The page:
In a letter addressed to GPD Lt. Mike Natale, the LaGrange Police Department polygraphist, Greg Corbitt, stated, “On June 29, 2017, Dwayne Hancock was administered a polygraph examination concerning an allegation of officer misconduct. It is the polygraphist’s opinion that the physiological responses, which are indicative of deception, were noted when Dwayne Hancock answered ‘no’ to the following relevant questions:
‘Did you get payments for scouting movie locations while on official duty?’
‘Did you falsify the Paychex time clock system to get off-duty payments?’
‘Do you know the names of other officers double dipping on official duty?’
‘Did you falsify your log sheets for the Housing Authority?’
Therefore, it is the polygraphist’s opinion that the chart recordings indicate that Dwayne Hancock was deceptive.”
“Given the results of the interviews, evidence and polygraph, it is apparent that Sgt. Hancock claimed to have performed particular services for the Housing Authority at particular places and times (as reflected on his logs) which he in fact did not perform in the manner reflected. He attempted to cover this act by interjecting fabricated concepts of comp time and by justifying his failure to produce accurate time records by interjecting other actions in the Housing Authority during times and places where there was no record produced. Sgt. Hancock essentially made one admission during his first interview on June 26, 2017, but responded with a conflicted account during his polygraph. Sgt. Hancock could not have been truthful during both official inquiries as his stories differed considerably in content and fact. Lastly, during interviews, Sgt. Hancock also admitted providing services to filming crews by briefly stopping traffic etc. while on duty, while assigned to CID (the Criminal Investigation Division), but he denied being compensated for such,” Yates reported. “In conclusion, it is clear that Sgt. Hancock produced false patrol log sheets for the Housing Authority for performing services he in fact did not perform in the manner he reflected, if at all. He violated the off-duty policy by allowing it to interfere with his assigned duties and used his personal vehicle to allegedly provide law enforcement services. His statements regarding these issues were also inaccurate as he made one set of admissions in one interview and purported a different set of explanations and facts in another.”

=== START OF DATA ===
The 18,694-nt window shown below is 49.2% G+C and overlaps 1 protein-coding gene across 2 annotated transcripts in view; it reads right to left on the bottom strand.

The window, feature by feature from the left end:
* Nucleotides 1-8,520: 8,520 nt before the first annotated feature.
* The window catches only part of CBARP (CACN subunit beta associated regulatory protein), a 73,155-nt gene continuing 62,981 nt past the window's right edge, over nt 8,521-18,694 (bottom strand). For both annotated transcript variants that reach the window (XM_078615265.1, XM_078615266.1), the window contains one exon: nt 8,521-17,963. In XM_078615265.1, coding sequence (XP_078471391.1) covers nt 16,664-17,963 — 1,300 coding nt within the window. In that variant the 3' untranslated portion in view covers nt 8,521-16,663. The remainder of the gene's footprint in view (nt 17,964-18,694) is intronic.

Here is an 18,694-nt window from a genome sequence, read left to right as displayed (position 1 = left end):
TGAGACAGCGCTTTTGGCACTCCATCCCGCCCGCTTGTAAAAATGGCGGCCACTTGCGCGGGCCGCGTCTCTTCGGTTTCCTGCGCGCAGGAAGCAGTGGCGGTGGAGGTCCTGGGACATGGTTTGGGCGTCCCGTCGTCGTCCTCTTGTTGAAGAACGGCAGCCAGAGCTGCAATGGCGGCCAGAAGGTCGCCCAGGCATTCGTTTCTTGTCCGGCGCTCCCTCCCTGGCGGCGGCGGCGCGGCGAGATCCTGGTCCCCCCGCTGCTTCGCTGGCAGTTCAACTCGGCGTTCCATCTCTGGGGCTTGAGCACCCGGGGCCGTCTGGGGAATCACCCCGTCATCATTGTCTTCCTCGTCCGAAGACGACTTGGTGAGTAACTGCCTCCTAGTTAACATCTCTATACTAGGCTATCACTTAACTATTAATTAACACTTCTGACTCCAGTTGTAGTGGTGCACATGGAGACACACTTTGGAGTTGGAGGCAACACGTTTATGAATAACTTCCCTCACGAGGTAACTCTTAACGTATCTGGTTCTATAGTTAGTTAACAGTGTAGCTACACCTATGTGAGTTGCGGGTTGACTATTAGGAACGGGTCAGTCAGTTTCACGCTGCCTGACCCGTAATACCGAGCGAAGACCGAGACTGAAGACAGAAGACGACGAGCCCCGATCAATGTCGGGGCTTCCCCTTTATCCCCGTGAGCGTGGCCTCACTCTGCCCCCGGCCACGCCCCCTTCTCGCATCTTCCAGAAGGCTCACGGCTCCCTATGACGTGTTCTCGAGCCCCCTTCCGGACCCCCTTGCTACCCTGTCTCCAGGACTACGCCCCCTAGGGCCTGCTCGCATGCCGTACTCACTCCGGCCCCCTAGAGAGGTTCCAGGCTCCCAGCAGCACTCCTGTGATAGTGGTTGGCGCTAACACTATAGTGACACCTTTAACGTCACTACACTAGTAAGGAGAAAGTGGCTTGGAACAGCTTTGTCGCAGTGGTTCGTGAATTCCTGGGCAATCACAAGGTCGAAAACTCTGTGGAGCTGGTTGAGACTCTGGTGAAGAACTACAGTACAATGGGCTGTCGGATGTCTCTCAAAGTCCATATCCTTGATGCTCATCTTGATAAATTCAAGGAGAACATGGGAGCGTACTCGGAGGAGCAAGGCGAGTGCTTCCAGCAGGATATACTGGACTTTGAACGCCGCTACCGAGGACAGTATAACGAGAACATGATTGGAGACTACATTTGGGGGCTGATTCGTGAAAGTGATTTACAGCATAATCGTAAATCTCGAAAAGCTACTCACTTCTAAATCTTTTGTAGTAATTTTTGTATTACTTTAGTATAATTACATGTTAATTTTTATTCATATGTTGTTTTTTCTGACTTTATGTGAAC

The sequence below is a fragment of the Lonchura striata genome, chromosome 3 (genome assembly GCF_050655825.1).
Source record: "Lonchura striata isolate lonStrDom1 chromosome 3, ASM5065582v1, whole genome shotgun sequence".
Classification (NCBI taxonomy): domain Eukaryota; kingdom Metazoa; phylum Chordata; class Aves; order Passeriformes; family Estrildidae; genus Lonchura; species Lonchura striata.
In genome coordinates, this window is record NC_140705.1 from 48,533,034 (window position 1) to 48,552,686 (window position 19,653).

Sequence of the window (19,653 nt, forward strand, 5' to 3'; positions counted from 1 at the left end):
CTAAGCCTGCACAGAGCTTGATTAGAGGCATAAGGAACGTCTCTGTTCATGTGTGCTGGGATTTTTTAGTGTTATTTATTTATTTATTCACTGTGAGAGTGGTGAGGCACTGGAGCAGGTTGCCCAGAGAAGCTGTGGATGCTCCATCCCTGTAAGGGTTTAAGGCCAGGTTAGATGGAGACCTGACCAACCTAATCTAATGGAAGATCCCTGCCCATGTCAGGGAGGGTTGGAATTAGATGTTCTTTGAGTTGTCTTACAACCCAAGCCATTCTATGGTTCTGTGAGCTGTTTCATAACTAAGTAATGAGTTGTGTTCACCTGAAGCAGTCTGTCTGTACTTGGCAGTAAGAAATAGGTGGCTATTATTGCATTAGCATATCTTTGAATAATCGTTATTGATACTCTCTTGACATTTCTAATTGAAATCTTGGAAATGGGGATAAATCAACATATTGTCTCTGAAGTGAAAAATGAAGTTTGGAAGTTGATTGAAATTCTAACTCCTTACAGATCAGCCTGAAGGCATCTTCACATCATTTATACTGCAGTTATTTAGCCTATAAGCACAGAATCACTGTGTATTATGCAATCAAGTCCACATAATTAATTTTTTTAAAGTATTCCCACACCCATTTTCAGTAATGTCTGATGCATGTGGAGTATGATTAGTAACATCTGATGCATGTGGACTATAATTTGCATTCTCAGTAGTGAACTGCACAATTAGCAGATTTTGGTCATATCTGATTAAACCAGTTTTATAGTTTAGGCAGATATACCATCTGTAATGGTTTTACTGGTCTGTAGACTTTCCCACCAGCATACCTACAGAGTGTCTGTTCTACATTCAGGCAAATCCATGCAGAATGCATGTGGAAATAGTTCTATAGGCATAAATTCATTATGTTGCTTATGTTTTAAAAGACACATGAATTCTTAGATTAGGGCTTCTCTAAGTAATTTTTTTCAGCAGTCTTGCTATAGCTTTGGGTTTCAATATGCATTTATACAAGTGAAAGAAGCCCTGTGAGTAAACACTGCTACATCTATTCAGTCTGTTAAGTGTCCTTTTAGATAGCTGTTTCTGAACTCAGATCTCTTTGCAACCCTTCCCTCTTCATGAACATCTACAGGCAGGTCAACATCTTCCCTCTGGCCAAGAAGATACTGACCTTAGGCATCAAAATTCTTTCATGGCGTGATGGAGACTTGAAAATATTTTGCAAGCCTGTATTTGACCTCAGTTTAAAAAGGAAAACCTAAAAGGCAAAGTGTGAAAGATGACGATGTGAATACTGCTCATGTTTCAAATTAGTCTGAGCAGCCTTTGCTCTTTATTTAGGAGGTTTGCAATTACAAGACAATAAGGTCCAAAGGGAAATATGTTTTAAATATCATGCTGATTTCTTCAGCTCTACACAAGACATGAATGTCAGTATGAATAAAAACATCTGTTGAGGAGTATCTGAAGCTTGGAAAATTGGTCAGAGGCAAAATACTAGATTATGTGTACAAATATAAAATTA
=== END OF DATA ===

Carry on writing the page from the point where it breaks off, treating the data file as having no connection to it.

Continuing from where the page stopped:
The summary of a July 6, interview Natale conducted indicates Hancock denied the allegations against him.
Hancock denied falsifying the Paychex time clock system, and said he no longer had the ability to modify those records.
When asked if he knew the names of other officers double dipping on official duty, Natale said Hancock responded by saying, “No, I don’t, and that question seems like I am double dipping and I am not.”
Hancock also provided other statements related to the allegations.
“I asked Sgt. Hancock, ‘Did you falsify your log sheets for the Housing Authority?’ and he replied no, and that he explained to me about comp time that he would go to the housing complex and help them do an inspection on the way home for an hour and a half then take that time off his regular schedule,” Natale reported. “He said it may have been poor paper keeping and poor record keeping on our behalf. Sgt. Hancock stated that he would go watch his kids play sports and then go to the complex in his POV (personally owned vehicle). I asked him if the management knew about him patrolling in his POV, and he replied, ‘No, I never told them.’ He said, ‘I only did that because I did not want anyone to think that I was out socializing in my police vehicle’ because his family would go out to eat.”
Also in the records produced was a document prepared by Natale regarding the investigation of Keys.
It included brief summaries of interviews conducted with four individuals with each being asked detailed questions regarding their involvement with Keys and off-duty employment.
In totality, the findings read, “It was determined during the course of the investigation that all three persons listed on Lt. Curtis Keys’ Griffin-Spalding County Housing Authority log sheet were determined to be false. He had listed said individuals on several log sheets as if they were working when in fact they were not. Mr. Keys was subsequently compensated for each false log sheets (sic).”
Natale’s conclusion read, “The allegations against Lt. Curtis Keys has been substantiated based on the investigation. This officer’s (Natale’s) investigation is only a small segment of the entire investigation by Chief Michael Yates.”
While the city of Griffin did provide Natale’s record on Keys, Yates’ investigative records were not released under the claim the investigation remains ongoing. That investigation is being conducted by the Georgia Bureau of Investigation.
The GRIP has further confirmed that while the allegations Hancock and Keys faced – receiving funds while on duty, violation of GPD policies, violation of the code of ethics and violation of their oath of office – appear to be the same, only Keys has been the subject of a criminal investigation.
According to Griffin City Manager Kenny Smith, Hancock has been the subject of only the internal administrative investigation.
“I was told by the District Attorney that there was no (GBI) investigation into Dwayne Hancock,” Smith said.
When asked if Yates had requested a GBI investigation of Hancock, Smith said, “I thought he (Yates) did, but there must have been some confusion between he and the D.A.’s Office, because the D.A. told me that he did not ask the GBI to investigate Hancock. You would have to ask the D.A. what information he received or if he took it upon himself not to ask the GBI or whether he misunderstood the Chief’s request or what. All I know is he told me there was no investigation into Dwayne Hancock.”